Jeff Sonhouse (b.1968, New York, NY) is a painter and mixed media artist who often depicts images of Black men to address topics of identity in Western culture. By selectively revealing and concealing certain aspects of his figures, he combines fact and mystery for results that are beautifully provocative.
Sonhouse received his Bachelor of Fine Arts from the School of Visual Arts, New York in 1998 and his Master of Fine Arts from Hunter College, New York in 2001. He won the Joan Mitchell Foundation awards and the New York Foundation for the Art prize both in 2004. His work has been included in exhibitions such as Frequency and The Bearden Project, at The Studio Museum in Harlem in 2005 and 2012 respectively; 30 Americans, at the Rubell Family Collection, Miami in 2009 which traveled widely throughout museums across America through 2016; and Face to Face: Los Angeles Collects Portraiture, at the California African American Museum, Los Angeles in 2017.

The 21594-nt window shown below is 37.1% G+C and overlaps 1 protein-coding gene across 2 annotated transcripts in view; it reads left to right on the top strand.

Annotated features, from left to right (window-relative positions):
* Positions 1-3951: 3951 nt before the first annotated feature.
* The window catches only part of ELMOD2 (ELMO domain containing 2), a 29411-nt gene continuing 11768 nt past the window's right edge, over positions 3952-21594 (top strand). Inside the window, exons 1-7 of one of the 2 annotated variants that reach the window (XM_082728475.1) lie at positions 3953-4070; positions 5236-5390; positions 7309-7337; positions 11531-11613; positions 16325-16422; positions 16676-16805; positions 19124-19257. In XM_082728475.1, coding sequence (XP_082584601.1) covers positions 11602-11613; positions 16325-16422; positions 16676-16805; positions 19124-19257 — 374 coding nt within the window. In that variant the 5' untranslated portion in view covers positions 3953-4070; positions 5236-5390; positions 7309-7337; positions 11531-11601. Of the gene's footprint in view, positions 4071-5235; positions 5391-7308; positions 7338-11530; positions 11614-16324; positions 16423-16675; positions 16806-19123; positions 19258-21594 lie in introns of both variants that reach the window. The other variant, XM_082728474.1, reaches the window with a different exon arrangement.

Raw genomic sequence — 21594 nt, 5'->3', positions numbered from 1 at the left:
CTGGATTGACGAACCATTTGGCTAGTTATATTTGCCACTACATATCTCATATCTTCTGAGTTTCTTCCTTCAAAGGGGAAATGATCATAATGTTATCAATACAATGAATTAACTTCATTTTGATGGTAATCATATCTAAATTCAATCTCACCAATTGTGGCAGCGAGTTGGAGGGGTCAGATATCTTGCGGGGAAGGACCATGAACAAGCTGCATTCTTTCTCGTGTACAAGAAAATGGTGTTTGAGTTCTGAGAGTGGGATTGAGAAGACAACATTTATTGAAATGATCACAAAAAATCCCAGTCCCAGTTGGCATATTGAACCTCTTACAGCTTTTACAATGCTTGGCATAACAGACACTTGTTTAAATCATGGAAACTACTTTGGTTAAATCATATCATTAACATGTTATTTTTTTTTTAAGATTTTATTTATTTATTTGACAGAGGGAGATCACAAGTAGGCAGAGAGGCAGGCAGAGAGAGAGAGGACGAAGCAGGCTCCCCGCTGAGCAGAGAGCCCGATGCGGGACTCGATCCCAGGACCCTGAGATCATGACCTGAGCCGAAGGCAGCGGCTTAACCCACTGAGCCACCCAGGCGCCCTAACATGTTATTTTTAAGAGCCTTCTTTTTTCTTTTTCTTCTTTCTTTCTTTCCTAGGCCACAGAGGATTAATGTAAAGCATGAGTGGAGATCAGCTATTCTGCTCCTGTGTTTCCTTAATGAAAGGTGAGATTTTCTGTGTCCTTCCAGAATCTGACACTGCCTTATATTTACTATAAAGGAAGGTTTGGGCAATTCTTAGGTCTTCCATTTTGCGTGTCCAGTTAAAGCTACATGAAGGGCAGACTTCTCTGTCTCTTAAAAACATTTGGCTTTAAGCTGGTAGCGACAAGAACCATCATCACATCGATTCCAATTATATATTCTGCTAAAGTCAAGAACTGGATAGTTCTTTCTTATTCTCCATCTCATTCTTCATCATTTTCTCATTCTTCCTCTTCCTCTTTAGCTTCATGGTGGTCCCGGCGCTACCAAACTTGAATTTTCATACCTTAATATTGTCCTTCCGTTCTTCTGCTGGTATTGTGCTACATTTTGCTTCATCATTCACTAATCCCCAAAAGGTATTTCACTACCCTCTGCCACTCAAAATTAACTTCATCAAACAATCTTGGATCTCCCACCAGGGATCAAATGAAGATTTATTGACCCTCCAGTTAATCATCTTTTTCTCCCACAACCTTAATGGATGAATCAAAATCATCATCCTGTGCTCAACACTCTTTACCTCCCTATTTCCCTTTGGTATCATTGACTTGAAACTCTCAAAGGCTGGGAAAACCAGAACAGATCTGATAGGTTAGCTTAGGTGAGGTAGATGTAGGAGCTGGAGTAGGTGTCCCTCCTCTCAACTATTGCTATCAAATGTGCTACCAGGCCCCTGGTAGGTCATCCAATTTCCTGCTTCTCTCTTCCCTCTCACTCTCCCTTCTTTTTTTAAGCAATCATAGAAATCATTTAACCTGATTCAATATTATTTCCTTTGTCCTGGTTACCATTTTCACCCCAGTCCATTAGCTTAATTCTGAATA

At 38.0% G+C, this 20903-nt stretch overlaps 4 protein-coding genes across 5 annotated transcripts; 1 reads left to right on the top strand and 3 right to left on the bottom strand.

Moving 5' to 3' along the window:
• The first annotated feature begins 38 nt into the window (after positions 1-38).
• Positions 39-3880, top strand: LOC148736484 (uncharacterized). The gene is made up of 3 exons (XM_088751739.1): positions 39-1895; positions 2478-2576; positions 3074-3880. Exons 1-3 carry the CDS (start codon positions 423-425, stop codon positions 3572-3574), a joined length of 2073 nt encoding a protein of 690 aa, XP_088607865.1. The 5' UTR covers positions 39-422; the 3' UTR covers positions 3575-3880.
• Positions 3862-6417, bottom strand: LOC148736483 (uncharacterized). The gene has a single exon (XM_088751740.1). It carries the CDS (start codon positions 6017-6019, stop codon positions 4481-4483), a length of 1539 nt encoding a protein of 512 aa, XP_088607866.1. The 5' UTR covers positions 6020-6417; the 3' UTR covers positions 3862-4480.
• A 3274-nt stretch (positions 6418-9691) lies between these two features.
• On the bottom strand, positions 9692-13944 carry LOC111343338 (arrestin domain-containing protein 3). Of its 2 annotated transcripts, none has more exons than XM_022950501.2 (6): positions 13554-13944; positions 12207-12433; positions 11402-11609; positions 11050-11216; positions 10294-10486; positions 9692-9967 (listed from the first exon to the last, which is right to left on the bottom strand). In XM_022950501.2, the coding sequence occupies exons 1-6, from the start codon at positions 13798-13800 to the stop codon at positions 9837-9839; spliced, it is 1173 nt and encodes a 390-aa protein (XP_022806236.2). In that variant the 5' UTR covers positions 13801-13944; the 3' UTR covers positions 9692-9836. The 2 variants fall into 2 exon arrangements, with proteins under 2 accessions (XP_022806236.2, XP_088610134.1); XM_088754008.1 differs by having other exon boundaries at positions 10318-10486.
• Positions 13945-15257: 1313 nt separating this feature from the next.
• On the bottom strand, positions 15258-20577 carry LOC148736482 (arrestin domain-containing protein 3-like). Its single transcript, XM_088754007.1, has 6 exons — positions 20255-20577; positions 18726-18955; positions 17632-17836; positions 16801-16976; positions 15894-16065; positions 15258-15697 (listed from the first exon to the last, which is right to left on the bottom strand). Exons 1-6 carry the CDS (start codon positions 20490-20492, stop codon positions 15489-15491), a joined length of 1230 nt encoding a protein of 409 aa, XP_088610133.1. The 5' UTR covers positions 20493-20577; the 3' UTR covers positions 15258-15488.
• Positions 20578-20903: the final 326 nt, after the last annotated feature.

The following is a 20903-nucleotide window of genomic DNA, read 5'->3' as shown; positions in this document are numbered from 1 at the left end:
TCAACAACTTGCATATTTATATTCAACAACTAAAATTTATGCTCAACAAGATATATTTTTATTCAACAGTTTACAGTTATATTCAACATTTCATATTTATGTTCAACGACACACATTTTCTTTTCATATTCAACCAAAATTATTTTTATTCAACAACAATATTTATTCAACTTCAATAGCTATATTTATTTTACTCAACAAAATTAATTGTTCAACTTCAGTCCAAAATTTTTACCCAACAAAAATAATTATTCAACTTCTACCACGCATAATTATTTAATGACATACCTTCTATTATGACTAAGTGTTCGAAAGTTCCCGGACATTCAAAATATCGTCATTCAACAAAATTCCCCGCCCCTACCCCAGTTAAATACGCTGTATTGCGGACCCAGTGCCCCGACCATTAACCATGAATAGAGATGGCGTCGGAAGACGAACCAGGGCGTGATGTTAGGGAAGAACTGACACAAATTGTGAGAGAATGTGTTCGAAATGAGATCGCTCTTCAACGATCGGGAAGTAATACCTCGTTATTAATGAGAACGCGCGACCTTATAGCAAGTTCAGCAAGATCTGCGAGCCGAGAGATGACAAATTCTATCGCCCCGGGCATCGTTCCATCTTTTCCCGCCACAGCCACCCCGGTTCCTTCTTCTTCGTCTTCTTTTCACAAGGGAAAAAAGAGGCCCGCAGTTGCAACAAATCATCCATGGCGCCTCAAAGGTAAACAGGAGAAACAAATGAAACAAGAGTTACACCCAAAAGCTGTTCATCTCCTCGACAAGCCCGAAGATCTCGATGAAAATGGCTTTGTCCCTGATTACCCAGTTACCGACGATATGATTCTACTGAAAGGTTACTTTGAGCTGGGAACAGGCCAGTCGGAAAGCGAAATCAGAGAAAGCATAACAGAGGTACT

Jeff Sonhouse draws great inspiration from European artists of the 20th century. Sonhouse reimagines the sartorial ‘dandy’ as a contemporary African-American male. Sonhouse adds to the rich characterization of the Harlequin in Western painting with the frequent use of the diamond pattern, in adornment of his subject’s apparel or skin. The role of the Harlequin in commedia dell’arte is the nimble servant. By including these historical clues, Sonhouse asks the viewer to consider the dark undercurrents of our socio-political era and how they parallel our struggles from the past.